Passing the Sniff Test: What to Do When You Belatedly Realize You Have B.O.

just realized i smellToday’s reader mail comes from a reader with a serious problem…

I happened to see my mother at lunchtime today and when I walked over to her, she had a strong reaction – she said I smelled! I had just come from work and was going back to work, so I was obviously very upset. When I inquired a little further, she said that I actually have a body odor issue, apparently on a somewhat regular basis. I was shocked. First because I truly had no idea; second because neither my mother nor sisters nor other close friends have ever given me any indication I had a problem. Now I’ve moved on to mortification. I’m reliving every moment of my professional and professional life and wondering if I’m thought of as the stinky girl.

I realize that I need to take steps like finding a stronger deodorant-antiperspirant (I thought my old one worked fine), dry clean my suits more frequently (I used to do it once every few months), etc. But is there anything I can do to address the negative impact this must have had on my image – professional and otherwise?

To give a little more background info: I’m nearly 32 years old and have been working in my current job for a little over a year. I just received a very decent raise at my review. I’m also happily married to a man who has never mentioned that I have any body odor issues. At the same time, I don’t doubt my mother’s word…we’re close and she’s said she’s hesitated telling me for quite some time. (I wish she’d told me sooner!)

I have vowed I will never be smelly again. Do you or your readers have any other advice for damage control?

Wowza — we’re sorry to hear this. We’ve already talked about antiperspirant and deodorants here (with tons of great recommendations from readers in the comments). In terms of other tips — we would guess that drycleaning once every few months is fine, so long as you’re wearing decent layers beneath the suit.  For example, if perspiration is a problem, don’t wear sleeveless shells — wear t-shirts or other pieces with sleeves.  We hate to say it, but you may also want to reconsider your underwear and your drycleaning situation — skimpier underwear might necessitate more frequent cleanings.  (We had a lot of good comments on specific brands of boy shorts on this post.)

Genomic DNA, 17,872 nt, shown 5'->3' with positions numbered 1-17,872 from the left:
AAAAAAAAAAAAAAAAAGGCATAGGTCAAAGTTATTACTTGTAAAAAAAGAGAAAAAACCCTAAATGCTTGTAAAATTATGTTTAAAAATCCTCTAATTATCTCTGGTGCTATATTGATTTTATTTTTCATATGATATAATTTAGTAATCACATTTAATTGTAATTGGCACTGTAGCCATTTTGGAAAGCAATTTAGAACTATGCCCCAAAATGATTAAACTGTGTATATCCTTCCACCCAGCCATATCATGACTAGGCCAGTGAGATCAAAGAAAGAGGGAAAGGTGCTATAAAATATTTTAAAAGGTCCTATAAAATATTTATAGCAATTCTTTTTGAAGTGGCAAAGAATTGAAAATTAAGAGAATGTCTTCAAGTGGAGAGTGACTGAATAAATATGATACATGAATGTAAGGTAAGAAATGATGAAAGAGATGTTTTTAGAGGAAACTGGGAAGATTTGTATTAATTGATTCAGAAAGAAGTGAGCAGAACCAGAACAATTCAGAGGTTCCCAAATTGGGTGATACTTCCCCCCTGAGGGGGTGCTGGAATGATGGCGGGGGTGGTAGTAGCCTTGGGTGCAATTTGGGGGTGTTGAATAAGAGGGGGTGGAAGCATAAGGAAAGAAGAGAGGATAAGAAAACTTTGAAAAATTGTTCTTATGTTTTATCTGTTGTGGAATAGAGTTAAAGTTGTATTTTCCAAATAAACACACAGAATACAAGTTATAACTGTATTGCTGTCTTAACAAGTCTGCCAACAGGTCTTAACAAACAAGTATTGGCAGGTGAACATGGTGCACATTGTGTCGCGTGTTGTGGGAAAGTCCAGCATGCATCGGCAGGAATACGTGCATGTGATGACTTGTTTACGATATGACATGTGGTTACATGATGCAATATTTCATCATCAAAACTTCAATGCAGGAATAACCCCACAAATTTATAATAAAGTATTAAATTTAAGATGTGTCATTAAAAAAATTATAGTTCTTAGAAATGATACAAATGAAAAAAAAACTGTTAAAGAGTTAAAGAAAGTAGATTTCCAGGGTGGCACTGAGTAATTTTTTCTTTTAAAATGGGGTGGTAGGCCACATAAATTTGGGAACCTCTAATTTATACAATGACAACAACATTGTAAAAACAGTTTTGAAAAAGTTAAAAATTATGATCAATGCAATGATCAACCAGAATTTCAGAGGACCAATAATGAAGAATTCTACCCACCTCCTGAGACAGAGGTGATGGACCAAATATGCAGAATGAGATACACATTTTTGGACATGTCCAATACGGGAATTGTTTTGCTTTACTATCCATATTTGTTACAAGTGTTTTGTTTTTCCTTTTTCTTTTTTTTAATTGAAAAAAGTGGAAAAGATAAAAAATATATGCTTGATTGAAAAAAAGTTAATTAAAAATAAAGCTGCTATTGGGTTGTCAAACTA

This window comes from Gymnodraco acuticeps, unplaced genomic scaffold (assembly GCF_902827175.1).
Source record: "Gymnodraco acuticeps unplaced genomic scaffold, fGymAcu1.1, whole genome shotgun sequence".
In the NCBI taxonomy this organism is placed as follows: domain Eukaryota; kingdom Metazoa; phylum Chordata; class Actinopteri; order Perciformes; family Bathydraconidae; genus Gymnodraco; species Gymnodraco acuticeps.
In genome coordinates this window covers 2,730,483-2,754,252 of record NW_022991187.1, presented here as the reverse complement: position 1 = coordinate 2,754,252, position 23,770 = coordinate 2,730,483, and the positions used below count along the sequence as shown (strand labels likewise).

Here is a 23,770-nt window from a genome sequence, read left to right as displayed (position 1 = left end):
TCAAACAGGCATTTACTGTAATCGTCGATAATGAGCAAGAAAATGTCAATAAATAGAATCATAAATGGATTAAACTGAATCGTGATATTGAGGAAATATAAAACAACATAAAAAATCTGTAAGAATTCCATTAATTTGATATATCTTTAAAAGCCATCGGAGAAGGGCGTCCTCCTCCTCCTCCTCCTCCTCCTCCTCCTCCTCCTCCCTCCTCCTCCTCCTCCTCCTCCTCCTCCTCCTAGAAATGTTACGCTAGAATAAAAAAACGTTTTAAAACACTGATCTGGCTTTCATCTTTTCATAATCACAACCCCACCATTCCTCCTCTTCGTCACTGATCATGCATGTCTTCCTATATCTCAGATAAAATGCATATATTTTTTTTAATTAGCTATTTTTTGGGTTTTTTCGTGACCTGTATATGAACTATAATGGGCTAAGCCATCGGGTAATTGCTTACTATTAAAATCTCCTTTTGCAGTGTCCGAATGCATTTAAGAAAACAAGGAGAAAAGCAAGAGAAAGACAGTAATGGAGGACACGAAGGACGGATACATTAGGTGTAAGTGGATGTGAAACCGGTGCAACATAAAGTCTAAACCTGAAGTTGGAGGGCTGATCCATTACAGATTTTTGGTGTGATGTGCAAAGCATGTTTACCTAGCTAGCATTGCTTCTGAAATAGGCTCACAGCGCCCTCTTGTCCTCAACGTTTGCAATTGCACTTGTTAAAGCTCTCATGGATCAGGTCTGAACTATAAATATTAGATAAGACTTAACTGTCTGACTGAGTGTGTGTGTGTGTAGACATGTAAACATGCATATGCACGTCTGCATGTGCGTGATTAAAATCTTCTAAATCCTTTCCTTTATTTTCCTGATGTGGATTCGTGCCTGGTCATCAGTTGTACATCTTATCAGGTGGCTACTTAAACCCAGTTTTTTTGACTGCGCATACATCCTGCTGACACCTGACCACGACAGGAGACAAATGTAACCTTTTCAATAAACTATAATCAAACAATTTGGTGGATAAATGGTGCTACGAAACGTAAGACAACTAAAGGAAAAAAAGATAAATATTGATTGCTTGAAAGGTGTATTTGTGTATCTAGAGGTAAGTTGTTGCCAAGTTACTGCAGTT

In terms of other things that might be causing odor — if you can, give your shoes a “day off” in order to air out — there are also odor-eating things that can be placed in shoes.  If you wear sweaters or other pieces multiple times before washing, keep those clothes in a different spot than “clean clothes.” (For example, I try to wear sweaters at least twice in order to prolong the life of the sweater; I have a separate place where I keep those sweaters after I’ve worn them.)  You may want to consider putting a dryer sheet or two, or cedar balls, in that spot.

Finally: you may want to see a doctor — we’ve heard of instances where a body odor issue could be medically related.

Now, in terms of damage control — for our $.02,  do not say anything to folks.  First, it sounds like it hasn’t been a hindrance in your advancement (you got a new job in the midst of a recession, you just got a raise).  Second, what would you say?*  Just make the problem disappear and things should be good.   Readers, what say you?

Pictured:  196/365 Need new shoes, originally uploaded to Flickr by stuartpilbrow.

* This author’s personal backstory here is that I did a great job of screwing up my eyes a while back.  Allergies, dry office air, and overuse of contacts (paired with typical office blunders like staring at a monitor without blinking enough, working for really long hours, and so forth) — I had basically been exfoliating my corneas.  After I finally got on a good treatment course there was a serious concern about what, if anything, I should say to superiors I worked with.  After all, my eyes had been bloodshot for months — what if they thought I was on drugs, or that I was in my office crying all day?  My father and other friends pleaded with me to not say anything, and, ultimately, I didn’t.  Looking back, I’m convinced that was the right call for my situation.


  1. I’m sorry, this is a rough situation to be in. I use Secret Clinical Sport deodorant, and it has made a big difference for me. I am also someone who can’t wear shells under suits. Sleeves for me please! I heard somewhere that you should wear your shoes one day, then give them two days off. Also if you wear a different pair of shoes on your commute, it helps keep your work shoes fresher. You might want to consider bringing extra trouser socks/hose to change into after lunch if foot odor is a concern.

    • Anonymous :

      I keep baby powder/arm and hammer foot powder in my office desk for smelly/sweaty feet.

    • I used to have mild BO when I wore sleeveless shells with suits (I live in a very tropical place). I would avoid those, and opt for 100% cotton layers with short/long sleeves under suits. i think the synthetic blends can really add to the BO issue. Keep a foot spray handy at your desk too.

  2. Anonymous :

    um yeah. So, no comments yet. Guess people arent really sure what is being asked or whether to jump in.